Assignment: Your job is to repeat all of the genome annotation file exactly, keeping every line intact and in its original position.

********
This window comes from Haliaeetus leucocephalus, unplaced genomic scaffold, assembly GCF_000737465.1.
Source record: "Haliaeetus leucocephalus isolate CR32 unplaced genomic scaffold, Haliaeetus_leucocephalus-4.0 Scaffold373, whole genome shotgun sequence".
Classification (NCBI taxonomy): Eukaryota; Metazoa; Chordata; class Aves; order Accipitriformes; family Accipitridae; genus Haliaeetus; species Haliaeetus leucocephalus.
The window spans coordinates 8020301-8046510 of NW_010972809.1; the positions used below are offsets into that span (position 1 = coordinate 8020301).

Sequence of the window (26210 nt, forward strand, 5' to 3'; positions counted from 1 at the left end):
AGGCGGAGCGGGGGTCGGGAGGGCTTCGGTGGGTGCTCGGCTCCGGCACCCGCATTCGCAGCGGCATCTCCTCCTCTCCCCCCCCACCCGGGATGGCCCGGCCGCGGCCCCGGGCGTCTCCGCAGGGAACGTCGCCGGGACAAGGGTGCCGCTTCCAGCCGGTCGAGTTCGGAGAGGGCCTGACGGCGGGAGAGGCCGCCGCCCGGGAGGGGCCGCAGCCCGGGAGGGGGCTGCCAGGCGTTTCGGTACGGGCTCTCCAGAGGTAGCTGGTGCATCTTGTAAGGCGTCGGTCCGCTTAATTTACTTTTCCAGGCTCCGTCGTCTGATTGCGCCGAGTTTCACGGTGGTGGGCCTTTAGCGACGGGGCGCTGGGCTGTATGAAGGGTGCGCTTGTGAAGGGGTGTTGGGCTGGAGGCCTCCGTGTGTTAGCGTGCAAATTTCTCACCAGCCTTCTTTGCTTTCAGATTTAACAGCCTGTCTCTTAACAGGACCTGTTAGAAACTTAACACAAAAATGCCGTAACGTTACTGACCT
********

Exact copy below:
This window comes from Haliaeetus leucocephalus, unplaced genomic scaffold, assembly GCF_000737465.1.
Source record: "Haliaeetus leucocephalus isolate CR32 unplaced genomic scaffold, Haliaeetus_leucocephalus-4.0 Scaffold373, whole genome shotgun sequence".
Classification (NCBI taxonomy): Eukaryota; Metazoa; Chordata; class Aves; order Accipitriformes; family Accipitridae; genus Haliaeetus; species Haliaeetus leucocephalus.
The window spans coordinates 8020301-8046510 of NW_010972809.1; the positions used below are offsets into that span (position 1 = coordinate 8020301).

Sequence of the window (26210 nt, forward strand, 5' to 3'; positions counted from 1 at the left end):
AGGCGGAGCGGGGGTCGGGAGGGCTTCGGTGGGTGCTCGGCTCCGGCACCCGCATTCGCAGCGGCATCTCCTCCTCTCCCCCCCCACCCGGGATGGCCCGGCCGCGGCCCCGGGCGTCTCCGCAGGGAACGTCGCCGGGACAAGGGTGCCGCTTCCAGCCGGTCGAGTTCGGAGAGGGCCTGACGGCGGGAGAGGCCGCCGCCCGGGAGGGGCCGCAGCCCGGGAGGGGGCTGCCAGGCGTTTCGGTACGGGCTCTCCAGAGGTAGCTGGTGCATCTTGTAAGGCGTCGGTCCGCTTAATTTACTTTTCCAGGCTCCGTCGTCTGATTGCGCCGAGTTTCACGGTGGTGGGCCTTTAGCGACGGGGCGCTGGGCTGTATGAAGGGTGCGCTTGTGAAGGGGTGTTGGGCTGGAGGCCTCCGTGTGTTAGCGTGCAAATTTCTCACCAGCCTTCTTTGCTTTCAGATTTAACAGCCTGTCTCTTAACAGGACCTGTTAGAAACTTAACACAAAAATGCCGTAACGTTACTGACCT